I leave once again
my soul soaked
in home waters
—‘Echoes of a journey: 2004′
The JRB: An article on Flame and Song was titled: ‘Henry Barlow’s daughter launches memoir’. Yet it is your mother, despite her tiny size, who becomes larger than life in your story.
Philippa Namutebi Kabali-Kagwa: My mother was a teacher of English and literature. Her focus was the oral literature of the Bamasaaba, and I remember going with her on a few of her field trips. Together with my father, she would tell us stories, folktales and sing songs.
My mother was a great teacher, but I struggled with letting her teach me. I just wanted her to be my mother. However, there are things you can’t resist. The first impact she had on my writing was when I was in P6 [primary grade 6], and she helped me with my writing. And then in P7 there was a play-writing competition. She helped me find a story, a Luganda folk tale. It was written in Luganda, so she read it to me, and we discussed it. Then I started writing the play, and she helped me edit it.
She also encouraged me to read all sorts of books. I remember as a child she bought me these two books of ‘tall tales’, which I thoroughly enjoyed. And she would take me to the library. When I was a teenager, we would share books, the most memorable ones being Cancer Ward (Aleksandr Solzhenitsyn) and The Thorn Birds (Colleen McCullough) …
The other thing I learnt from my mother, which I struggle to implement, was that she always had something creative that she did for herself. Her sewing when we were in Uganda, her book club and macramé classes when we were in Addis Ababa, her book club later on in Uganda. I think her creative work was an act of self-care that all women need. I am learning to honour that more and more. Taking time to do the things that are important to you enables you to take care of others better. It is not a ‘nice’ thing to do, it is an essential, life-affirming act.
There are things death cannot erase:
that smile, that look, that touch,
that moment …
Yes, things death cannot mend:
Wounds, bruised hearts, unspoken words
The JRB: You book addresses grieving when you are away from the country of your birth, unable to attend a funeral. Did writing help you through these times?
Philippa Namutebi Kabali-Kagwa: Yes—the writing was one of the things that helped—that and the sea, and trees, and singing, and having to take care of my children. I could fall apart with grief, but not completely, because I had children to take care of. They pulled me out of the loneliness. So I wrote, and I sang to the sea, and I mothered them. Writing has always enabled me to connect with feelings I need to process, or to say things I can’t say to anyone else. And there were times I could not write. I remember once sitting down to write in my journal and being unable to get in touch with the depth of my feelings. So I asked myself, ‘If what I was feeling was an image, what would it be?’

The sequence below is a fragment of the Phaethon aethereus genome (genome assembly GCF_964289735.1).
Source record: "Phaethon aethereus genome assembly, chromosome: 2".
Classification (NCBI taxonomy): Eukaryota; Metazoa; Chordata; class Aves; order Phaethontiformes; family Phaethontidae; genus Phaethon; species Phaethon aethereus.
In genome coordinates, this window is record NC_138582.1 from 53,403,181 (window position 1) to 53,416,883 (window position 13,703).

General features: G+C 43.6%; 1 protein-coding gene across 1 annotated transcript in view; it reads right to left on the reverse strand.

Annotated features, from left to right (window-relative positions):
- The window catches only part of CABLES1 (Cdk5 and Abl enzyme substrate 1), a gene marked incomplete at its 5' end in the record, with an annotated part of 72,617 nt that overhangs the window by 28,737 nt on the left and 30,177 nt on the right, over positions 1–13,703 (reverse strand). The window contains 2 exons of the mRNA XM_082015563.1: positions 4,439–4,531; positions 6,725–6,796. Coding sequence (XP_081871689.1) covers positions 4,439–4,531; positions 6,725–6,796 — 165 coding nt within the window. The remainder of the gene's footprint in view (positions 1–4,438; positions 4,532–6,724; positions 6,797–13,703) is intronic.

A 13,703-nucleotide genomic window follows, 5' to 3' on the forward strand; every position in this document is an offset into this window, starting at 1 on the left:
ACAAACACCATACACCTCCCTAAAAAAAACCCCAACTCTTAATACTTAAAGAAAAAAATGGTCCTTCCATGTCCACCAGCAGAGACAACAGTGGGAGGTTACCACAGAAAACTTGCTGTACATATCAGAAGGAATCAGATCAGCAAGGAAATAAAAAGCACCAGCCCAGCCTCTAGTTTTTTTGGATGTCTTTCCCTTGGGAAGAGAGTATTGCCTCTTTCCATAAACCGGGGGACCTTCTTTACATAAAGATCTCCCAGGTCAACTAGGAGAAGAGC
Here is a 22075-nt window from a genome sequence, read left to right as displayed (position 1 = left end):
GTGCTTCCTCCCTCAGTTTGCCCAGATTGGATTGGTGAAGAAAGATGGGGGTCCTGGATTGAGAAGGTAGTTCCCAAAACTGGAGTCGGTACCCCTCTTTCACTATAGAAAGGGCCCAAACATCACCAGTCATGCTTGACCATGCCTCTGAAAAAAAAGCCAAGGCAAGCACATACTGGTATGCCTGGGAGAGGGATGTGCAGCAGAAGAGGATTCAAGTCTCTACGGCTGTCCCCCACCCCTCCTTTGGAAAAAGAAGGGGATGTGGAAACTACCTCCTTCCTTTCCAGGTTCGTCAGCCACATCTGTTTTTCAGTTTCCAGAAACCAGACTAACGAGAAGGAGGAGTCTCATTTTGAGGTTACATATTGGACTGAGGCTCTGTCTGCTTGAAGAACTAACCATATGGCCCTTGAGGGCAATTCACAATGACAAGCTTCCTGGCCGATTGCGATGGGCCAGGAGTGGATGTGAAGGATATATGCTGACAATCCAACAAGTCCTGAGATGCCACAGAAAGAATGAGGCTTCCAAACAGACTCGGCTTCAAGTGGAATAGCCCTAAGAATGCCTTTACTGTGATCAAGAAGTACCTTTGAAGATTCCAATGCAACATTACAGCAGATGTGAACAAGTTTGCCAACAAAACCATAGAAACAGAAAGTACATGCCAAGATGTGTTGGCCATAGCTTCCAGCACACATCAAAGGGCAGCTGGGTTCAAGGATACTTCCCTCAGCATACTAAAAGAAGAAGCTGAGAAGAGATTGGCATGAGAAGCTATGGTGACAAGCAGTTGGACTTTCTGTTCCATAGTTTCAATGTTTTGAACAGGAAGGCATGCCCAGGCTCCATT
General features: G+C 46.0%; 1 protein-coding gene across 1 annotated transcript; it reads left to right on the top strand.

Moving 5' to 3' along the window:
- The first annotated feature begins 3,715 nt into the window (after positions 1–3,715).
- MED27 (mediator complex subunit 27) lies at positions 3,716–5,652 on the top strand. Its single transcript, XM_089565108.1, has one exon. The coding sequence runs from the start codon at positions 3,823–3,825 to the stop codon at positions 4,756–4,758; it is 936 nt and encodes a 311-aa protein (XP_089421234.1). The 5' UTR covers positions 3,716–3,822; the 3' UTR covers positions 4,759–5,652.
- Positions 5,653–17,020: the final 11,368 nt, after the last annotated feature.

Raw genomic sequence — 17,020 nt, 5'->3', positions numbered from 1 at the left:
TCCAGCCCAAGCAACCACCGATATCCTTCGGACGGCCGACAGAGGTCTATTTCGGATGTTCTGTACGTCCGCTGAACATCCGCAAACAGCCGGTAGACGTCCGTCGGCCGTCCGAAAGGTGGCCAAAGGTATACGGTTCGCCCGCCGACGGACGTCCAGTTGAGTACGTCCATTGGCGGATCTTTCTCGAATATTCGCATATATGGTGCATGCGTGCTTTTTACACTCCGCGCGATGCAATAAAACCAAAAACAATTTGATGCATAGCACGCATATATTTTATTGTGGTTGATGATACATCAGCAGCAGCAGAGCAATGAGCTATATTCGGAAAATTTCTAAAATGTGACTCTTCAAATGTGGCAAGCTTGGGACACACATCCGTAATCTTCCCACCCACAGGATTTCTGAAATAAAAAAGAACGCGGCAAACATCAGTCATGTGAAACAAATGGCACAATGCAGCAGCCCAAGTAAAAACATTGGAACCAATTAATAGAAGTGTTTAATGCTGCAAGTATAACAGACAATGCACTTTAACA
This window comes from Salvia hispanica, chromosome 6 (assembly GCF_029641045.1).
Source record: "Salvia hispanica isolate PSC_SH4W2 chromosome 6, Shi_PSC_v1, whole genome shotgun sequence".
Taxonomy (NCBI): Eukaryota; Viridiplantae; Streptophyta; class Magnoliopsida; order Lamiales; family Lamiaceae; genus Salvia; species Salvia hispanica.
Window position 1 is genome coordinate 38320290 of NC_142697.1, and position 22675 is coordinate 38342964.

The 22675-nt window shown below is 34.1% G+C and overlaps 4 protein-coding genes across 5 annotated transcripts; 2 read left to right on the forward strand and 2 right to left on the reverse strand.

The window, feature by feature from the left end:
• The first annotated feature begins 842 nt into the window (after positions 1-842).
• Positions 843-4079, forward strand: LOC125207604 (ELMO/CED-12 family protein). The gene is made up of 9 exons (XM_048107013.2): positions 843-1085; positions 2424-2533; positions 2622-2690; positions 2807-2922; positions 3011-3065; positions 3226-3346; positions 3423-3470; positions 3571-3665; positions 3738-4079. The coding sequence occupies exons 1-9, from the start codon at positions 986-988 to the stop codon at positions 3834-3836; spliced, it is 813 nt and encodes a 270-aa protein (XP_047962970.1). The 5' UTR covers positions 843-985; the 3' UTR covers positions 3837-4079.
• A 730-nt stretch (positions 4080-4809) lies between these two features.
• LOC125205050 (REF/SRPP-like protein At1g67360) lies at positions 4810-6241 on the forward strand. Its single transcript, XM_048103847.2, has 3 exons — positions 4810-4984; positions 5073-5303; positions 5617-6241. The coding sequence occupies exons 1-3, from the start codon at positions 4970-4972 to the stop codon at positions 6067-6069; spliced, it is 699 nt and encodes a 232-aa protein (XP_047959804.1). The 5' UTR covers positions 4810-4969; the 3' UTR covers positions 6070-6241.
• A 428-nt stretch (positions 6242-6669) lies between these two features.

And then in 2016, as I wrote about the passing of my parents in Flame and Song, my editor asked about Fay and Chris, my siblings with cerebral palsy. I realised then that I had not really grieved them because their deaths coincided with the births of my first two children. And so I started grieving them all over again. April 2016 was tough because that was the month I wrote the chapter on loss, and it was also the month my mother died. I needed a lot of space between the writing to process the losses again. And the writing also gave me perspective, and allowed me to honour the connections between life and death. And, you know, the grieving never completely ends. However, I found that last year I did not dwell too much on the passing of my parents—I thought about them in different ways.
- Tiah Marie Beautement is the author of This Day (Modjaji Books, 2014), Moons Don’t Go To Venus (Bateleur Books, 2006), and numerous short stories. She is the managing editor of the TSSF Journal, teaches writing to all ages, and freelances for a variety of publications. Follow her on Twitter.